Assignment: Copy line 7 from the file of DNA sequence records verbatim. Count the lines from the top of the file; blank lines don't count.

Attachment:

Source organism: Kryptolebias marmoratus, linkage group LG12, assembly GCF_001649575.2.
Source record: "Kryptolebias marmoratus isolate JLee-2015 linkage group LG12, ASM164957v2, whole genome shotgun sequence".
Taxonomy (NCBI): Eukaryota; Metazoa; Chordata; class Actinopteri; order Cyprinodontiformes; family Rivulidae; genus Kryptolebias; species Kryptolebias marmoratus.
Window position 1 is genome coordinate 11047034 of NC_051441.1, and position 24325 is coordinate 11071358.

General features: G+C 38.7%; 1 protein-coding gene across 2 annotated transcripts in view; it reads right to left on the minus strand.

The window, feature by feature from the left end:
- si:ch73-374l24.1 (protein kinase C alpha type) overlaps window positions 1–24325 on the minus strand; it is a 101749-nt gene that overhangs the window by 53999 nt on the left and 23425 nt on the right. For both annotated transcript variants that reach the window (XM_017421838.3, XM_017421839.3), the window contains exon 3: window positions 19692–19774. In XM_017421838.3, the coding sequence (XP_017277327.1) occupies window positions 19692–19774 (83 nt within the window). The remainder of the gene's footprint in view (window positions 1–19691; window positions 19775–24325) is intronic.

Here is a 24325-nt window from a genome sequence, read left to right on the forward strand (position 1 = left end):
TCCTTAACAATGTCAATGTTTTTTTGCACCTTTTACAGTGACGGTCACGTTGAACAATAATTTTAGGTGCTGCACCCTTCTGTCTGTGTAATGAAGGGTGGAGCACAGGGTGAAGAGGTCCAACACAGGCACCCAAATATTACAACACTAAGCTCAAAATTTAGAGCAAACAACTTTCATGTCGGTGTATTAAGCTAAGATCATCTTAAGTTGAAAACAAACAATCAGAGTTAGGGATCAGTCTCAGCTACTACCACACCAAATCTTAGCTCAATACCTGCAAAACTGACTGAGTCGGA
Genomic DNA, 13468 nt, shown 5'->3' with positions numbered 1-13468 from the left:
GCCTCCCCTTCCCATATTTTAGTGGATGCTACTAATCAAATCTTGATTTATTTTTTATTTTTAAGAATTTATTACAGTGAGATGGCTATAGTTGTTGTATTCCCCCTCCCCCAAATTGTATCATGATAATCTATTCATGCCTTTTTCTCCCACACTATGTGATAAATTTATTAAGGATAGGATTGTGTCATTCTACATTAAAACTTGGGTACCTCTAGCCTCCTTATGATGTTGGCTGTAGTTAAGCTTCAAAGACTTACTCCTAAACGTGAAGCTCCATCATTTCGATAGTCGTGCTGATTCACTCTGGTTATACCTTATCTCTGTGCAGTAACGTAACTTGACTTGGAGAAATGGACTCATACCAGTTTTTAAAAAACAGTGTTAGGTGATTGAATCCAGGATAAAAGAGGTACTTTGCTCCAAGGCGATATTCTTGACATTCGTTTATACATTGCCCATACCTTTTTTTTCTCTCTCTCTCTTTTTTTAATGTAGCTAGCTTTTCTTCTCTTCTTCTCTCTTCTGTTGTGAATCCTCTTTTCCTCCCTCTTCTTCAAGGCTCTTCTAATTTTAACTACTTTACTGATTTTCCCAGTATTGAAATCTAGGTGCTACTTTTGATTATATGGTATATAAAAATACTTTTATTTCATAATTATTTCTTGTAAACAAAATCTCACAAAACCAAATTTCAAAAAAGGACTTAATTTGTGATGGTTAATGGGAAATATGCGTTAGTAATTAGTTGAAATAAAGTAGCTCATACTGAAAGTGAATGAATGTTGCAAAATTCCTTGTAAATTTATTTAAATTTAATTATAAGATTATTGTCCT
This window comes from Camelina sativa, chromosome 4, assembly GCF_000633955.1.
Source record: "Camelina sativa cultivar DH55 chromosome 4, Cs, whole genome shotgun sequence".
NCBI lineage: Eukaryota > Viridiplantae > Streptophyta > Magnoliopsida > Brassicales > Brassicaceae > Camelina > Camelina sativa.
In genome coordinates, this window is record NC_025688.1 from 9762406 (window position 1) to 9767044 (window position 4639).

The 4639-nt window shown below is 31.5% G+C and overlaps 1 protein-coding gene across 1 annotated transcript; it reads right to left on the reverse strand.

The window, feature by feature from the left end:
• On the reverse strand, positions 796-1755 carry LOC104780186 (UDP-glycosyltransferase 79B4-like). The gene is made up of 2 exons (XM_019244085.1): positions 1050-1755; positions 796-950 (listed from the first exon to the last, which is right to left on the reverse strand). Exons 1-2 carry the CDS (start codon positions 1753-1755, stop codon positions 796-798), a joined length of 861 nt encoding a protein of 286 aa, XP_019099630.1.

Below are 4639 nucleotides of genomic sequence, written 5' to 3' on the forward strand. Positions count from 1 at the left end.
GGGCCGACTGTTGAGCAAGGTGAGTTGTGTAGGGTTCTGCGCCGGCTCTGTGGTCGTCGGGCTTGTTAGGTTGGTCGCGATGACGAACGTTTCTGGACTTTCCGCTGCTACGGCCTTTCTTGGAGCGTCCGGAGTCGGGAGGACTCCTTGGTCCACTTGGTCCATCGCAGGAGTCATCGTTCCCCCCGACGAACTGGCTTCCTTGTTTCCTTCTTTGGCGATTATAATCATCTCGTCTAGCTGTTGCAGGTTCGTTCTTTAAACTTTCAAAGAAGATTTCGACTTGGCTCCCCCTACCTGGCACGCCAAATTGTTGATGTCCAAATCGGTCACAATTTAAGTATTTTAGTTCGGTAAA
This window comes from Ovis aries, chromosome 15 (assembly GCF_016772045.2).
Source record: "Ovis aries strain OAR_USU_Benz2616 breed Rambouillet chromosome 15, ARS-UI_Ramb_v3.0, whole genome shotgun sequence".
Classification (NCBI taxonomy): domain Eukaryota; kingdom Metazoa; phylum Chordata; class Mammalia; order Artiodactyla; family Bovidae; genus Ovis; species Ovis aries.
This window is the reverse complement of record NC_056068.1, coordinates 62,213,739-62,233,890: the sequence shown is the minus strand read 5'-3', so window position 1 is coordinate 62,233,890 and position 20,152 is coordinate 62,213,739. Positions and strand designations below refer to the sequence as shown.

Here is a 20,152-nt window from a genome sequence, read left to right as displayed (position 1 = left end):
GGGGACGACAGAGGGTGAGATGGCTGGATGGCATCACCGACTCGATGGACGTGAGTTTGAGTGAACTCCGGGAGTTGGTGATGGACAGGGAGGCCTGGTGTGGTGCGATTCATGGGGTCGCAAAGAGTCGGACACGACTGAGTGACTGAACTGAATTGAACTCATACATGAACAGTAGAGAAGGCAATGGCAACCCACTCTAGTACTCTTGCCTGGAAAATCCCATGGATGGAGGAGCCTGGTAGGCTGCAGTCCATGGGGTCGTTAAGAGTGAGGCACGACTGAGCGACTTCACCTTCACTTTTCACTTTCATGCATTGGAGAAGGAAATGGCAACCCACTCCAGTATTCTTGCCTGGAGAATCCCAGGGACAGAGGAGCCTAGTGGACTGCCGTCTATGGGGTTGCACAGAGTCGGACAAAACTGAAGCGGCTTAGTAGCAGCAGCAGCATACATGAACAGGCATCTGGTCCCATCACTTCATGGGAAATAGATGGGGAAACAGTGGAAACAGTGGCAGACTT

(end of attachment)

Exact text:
- si:ch73-374l24.1 (protein kinase C alpha type) overlaps window positions 1–24325 on the minus strand; it is a 101749-nt gene that overhangs the window by 53999 nt on the left and 23425 nt on the right. For both annotated transcript variants that reach the window (XM_017421838.3, XM_017421839.3), the window contains exon 3: window positions 19692–19774. In XM_017421838.3, the coding sequence (XP_017277327.1) occupies window positions 19692–19774 (83 nt within the window). The remainder of the gene's footprint in view (window positions 1–19691; window positions 19775–24325) is intronic.